Throughout the next 20 years, more IBM employees became familiar with Conway’s story via her website and social media presence. In particular, Diane Gherson, a senior vice president at IBM, wrote in an email to The Daily that she first heard the story this past summer on Conway’s wiki page.
“I was stunned and heartbroken,” Gherson wrote.
Two decades after their last contact, IBM suddenly reached out to Conway again to invite her to headline a public company event on Oct. 14. At the virtual event, Conway was officially awarded the prestigious IBM Lifetime Achievement Award which signifies that she “changed the world through technological inventions.”
After celebrating her technological achievements, Gherson, who also hosted the event, personally apologized to Conway on behalf of the company half a century after she was fired.
“I wanted to say to you here today, Lynn, for that experience in our company 52 years ago and all the hardships that followed, I am truly sorry,” Gherson said at the event.
Gherson went on to describe the changes IBM has made to their policies for LGBTQ+ inclusion, which includes a firm-wide health care plan that helps cover gender-affirming related care.
“I’m confident in saying … you would have been treated quite differently today,” Gherson said to Conway. “But all that doesn’t help you, Lynn … So, we’re here today not only to celebrate you as a world-renowned innovator and IBM alum, but also to learn from you, and by doing so, create a more inclusive workplace and society.”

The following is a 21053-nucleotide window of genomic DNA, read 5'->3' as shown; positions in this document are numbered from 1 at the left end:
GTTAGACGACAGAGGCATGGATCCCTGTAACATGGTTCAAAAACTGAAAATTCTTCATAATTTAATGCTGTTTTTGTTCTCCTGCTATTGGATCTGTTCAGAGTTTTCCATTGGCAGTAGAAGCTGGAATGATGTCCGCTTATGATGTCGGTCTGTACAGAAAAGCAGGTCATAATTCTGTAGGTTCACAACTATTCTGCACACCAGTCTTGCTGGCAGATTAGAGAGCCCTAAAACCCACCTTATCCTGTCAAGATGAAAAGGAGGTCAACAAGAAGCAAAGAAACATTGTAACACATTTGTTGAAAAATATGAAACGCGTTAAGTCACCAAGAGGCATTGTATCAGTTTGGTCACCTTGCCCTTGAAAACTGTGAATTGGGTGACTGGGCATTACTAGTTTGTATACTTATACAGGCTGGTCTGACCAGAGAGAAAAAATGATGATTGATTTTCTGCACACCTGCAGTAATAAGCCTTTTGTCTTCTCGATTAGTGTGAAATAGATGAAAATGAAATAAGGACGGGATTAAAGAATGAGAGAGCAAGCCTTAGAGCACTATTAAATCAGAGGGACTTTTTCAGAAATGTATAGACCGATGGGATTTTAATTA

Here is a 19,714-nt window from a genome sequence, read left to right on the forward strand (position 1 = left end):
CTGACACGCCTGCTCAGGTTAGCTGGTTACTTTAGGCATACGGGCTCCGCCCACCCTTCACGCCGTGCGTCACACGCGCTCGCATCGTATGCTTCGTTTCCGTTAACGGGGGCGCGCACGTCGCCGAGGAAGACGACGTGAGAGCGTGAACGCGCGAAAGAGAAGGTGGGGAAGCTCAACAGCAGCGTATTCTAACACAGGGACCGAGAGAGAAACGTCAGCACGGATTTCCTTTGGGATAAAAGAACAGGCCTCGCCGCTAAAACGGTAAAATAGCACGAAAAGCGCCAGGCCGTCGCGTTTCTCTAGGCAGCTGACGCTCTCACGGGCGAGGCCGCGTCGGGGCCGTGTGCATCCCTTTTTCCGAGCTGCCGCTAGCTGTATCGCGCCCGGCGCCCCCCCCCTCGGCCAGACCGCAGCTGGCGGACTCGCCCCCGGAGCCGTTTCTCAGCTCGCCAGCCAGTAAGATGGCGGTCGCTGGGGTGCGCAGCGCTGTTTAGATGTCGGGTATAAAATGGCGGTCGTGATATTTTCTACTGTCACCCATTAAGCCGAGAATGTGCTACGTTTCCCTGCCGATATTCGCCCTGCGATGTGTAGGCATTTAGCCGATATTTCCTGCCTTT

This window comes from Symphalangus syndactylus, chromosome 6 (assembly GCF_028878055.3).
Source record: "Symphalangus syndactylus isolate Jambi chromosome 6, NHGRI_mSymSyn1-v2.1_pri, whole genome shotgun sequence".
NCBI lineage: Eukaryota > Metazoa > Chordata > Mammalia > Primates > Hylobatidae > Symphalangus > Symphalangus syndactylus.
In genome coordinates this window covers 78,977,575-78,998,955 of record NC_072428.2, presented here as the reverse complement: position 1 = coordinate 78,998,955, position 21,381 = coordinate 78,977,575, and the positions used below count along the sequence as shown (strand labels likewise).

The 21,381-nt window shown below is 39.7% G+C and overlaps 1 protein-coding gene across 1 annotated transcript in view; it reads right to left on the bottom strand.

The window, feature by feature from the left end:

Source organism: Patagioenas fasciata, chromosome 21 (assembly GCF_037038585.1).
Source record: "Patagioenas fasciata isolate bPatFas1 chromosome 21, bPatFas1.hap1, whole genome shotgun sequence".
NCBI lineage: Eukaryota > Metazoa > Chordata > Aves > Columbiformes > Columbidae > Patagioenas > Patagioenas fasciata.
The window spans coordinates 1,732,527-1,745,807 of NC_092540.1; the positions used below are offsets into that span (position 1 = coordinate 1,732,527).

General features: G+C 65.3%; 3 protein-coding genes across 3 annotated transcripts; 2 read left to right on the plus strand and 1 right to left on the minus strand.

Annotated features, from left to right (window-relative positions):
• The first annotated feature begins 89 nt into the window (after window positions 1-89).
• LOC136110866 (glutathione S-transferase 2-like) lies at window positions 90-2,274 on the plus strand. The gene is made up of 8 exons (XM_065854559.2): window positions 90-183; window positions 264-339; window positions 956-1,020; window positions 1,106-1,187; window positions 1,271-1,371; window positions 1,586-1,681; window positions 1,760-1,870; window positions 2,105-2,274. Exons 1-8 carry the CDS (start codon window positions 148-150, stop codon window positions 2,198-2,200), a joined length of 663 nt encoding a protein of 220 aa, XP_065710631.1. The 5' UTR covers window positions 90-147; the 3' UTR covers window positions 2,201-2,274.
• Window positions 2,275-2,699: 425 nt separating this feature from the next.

Lynn joked to The Daily that though she was a “good spy” — alluding to her long history of hiding her transgender identity — she could not contain the visible emotion that came to her face when she heard the apology.
“It was done in such an obviously heartfelt and authentic way that, at first, I was kind of speechless because I did not expect an apology,” Conway said.
Ella Slade, the global LGBT+ leader at IBM, attended the Oct. 14 event. In an email to The Daily, Slade wrote that Conway’s emotion was shared by the LGBT+ employees watching.
“The IBM trans community look up to Lynn and are familiar with her story, so this moment was truly healing,” Slade wrote. “Lynn made a comment at one point about her joining this IBM event was like returning home, and it’s hard not to get choked up hearing that.”
The apology may have come 52 years after the fact, but Conway told The Daily she feels this moment in time — and now her story — has become part of a revolution in social acceptance. For her, the apology has become a symbol of her and IBM recognizing their “joint humanity” and celebrating how far they both have come.
“The thing is, this story is not entirely about me, or even about IBM,” Conway said. “We’re the messengers. Our story is a lesson: you can never take for granted that you really know what you’re doing now and how it will affect the future. It’s a new kind of social awareness.”
Daily News Contributor Roni Kane can be reached at email@example.com.